Want Fresh, Fast, and Healthy? Purely is the Place to Be

Being Italian, I had high expectations for the gelato at Purely. Non-traditional soft serve gelato sounded iffy at first. But no lie the gelato was so good I shed a tear. Italy will just have to wait for now.

Dominic Leong, owner of Purely, informed me that he studied the art of making gelato n Rimini, Italy, help start and ran the restaurant chain Pino Gelato (one of their locations is at Hartsfield Jackson Airport) for 12 years, and even modified the soft serve gelato machine himself.

Leong is the ultimate renaissance man. He consults and designs restaurants, as he did with Purely (his baby), creates the innovative menu, cooks all the food, and engages customers with his bubbly personality.

The Midtown Atlanta space has tall glass windows looking out to busy Peachtree Street, bright lime green painted walls with eye catching photos of the food, and exquisite glass chandeliers.

The concept of Purely is like other ‘make-your-own restaurants’ where customers design their own meal in an assembly line style. All the meat and vegetables are prepared fresh daily, and customers have the option whether to create their own concoction or choose from already created specialties. Purely’s food is fast, fresh and healthy, which makes it a perfect lunch spot for business people and college students. What’s more, most meals are under $10.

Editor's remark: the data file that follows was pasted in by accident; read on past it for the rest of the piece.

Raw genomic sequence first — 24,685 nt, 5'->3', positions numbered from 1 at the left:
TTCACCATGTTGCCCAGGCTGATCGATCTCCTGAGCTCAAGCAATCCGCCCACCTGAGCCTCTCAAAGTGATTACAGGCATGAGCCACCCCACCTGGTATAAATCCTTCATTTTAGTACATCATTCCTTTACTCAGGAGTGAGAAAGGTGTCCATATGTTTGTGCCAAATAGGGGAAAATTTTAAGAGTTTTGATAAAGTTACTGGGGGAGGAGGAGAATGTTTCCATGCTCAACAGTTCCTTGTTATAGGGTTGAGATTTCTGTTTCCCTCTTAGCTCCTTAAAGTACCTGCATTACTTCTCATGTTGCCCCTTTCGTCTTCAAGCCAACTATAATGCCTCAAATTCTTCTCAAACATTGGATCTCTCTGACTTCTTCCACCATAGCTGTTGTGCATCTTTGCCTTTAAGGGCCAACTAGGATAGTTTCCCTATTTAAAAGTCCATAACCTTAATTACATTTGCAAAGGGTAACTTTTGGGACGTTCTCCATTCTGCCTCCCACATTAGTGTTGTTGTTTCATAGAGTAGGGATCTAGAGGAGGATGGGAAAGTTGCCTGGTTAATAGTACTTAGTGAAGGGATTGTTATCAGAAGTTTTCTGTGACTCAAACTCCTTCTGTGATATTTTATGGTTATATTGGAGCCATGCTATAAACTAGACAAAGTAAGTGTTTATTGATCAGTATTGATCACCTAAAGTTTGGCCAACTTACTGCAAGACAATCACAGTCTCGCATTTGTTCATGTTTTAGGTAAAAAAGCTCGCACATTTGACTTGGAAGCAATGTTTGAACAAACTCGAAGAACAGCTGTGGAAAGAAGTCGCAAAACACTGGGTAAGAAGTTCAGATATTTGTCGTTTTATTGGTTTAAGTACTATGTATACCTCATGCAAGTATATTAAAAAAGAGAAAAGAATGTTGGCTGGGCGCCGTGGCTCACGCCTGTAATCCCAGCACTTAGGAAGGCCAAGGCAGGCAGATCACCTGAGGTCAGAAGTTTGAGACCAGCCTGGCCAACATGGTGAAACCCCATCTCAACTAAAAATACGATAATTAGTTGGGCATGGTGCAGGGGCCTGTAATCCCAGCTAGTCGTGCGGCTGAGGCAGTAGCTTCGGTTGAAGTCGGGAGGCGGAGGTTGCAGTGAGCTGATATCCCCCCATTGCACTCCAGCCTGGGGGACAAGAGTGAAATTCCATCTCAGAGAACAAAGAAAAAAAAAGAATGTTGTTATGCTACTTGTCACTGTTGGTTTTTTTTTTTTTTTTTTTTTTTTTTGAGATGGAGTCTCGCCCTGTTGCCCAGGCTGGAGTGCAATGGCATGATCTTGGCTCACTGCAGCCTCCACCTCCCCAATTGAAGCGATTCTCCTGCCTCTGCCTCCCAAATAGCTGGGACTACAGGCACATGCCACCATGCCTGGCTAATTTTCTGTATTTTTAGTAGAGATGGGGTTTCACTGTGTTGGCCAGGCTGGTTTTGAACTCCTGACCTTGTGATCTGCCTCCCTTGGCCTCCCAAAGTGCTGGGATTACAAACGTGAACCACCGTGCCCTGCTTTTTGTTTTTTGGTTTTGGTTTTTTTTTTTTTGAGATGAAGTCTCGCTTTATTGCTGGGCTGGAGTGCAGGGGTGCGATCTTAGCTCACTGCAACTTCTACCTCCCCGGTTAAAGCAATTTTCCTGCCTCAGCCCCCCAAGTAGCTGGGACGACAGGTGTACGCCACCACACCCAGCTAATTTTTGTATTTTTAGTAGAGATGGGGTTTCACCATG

Even the presentation of the food is stunning. Organic vegetables such as cabbage, carrots, kale and mixed greens are showcased in a glass container so customers are more attracted to eating fresh food.

Diners start by choosing their base in a bowl. They have options of white or brown rice, mixed greens and even gluten free pasta. For tacos and salads, customers choose their protein with options such as slow cooked Mexican style pork carnitas and or all natural Caribbean beef barbacoa. After, adding fresh veggies of your choice, top it off with sauces such as creamy chipotle and sweet chili.

Tacos are served in cooked to order warm Chinese steamed buns, but customers also have the option of a traditional corn tortilla. I tried the braised jerk chicken taco served with kale, and a customer favorite – Asian sesame sauce, topped with grape tomatoes and a sprinkle of shredded cheese. The taco was sweet considering the sauce, but I was expecting more of a kick since it was jerk chicken. I also felt the kale and the lack of sauce made the taco a little dry.